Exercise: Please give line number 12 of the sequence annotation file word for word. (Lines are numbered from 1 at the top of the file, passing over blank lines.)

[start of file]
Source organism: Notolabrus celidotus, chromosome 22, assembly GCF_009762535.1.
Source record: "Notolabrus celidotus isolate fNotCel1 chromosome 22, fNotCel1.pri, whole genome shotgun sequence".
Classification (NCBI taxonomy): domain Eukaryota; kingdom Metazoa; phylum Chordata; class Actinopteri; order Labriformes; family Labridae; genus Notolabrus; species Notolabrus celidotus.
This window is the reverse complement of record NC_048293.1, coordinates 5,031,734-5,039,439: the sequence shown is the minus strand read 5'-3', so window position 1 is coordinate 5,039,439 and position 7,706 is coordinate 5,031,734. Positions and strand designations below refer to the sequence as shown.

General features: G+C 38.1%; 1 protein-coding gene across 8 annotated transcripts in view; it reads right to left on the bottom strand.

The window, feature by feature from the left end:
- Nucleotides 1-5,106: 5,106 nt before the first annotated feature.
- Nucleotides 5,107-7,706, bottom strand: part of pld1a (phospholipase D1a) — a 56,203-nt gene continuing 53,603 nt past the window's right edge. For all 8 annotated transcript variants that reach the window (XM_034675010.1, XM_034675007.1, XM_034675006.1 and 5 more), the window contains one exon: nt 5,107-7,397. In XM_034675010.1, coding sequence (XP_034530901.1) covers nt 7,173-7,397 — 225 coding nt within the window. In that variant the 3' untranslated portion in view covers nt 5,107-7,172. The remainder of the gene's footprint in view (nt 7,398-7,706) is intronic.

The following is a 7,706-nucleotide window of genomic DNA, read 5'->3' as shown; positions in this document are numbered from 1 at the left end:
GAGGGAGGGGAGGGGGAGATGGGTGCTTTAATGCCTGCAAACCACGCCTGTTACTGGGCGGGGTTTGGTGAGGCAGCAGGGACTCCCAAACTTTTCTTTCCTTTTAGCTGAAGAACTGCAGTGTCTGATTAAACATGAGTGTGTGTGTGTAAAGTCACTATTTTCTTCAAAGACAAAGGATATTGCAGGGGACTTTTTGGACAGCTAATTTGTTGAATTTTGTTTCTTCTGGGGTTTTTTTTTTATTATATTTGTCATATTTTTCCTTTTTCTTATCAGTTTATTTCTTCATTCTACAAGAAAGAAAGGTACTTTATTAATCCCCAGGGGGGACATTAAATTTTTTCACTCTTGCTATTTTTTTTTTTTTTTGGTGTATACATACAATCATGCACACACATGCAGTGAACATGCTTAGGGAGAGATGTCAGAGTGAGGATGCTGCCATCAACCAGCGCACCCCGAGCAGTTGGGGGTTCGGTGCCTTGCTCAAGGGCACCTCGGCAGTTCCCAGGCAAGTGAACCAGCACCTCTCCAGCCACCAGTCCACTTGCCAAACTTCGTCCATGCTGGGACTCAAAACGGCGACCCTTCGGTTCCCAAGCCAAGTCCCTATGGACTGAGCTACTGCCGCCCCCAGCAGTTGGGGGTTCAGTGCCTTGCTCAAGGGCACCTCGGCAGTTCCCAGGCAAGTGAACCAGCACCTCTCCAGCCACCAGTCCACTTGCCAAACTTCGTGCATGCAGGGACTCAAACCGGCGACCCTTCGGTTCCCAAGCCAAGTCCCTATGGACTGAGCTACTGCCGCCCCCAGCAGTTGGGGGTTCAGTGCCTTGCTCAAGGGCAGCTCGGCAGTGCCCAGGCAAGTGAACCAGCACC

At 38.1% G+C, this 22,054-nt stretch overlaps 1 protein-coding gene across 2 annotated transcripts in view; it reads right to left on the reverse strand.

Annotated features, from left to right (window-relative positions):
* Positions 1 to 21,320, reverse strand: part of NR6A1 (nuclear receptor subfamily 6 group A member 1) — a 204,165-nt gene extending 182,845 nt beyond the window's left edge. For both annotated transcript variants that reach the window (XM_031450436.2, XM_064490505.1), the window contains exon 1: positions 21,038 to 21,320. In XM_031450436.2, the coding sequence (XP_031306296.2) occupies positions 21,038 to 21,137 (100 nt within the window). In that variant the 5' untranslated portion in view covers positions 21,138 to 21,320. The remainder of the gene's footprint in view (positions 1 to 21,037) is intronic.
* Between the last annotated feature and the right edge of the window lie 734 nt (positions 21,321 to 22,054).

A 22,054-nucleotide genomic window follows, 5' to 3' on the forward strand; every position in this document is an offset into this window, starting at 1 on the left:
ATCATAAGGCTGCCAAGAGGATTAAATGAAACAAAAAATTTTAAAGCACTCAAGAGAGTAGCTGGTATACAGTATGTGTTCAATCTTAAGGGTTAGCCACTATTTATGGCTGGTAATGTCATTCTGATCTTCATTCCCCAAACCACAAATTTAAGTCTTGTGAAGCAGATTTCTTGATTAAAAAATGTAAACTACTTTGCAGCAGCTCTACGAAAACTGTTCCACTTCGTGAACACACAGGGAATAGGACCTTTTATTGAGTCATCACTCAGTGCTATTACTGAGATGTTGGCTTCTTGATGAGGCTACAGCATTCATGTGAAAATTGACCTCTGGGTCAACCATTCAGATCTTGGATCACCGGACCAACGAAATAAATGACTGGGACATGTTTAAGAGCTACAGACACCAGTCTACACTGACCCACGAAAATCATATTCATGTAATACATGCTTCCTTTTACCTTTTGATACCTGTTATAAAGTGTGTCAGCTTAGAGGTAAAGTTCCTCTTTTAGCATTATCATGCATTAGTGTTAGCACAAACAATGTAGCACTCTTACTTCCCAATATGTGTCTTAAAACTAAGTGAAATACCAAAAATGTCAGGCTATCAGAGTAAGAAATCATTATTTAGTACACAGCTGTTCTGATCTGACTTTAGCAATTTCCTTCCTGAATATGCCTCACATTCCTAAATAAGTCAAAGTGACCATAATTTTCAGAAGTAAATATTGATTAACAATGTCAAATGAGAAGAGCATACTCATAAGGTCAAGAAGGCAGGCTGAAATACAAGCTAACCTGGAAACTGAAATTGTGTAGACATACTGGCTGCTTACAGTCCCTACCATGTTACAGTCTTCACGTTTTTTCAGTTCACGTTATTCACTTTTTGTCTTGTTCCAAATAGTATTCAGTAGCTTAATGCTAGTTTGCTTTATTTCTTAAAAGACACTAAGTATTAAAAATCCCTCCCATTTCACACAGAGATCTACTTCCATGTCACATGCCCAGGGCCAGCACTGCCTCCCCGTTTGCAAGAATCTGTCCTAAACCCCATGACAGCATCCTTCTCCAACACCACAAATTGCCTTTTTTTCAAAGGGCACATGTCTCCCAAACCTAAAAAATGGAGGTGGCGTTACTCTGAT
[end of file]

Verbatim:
Annotated features, from left to right (window-relative positions):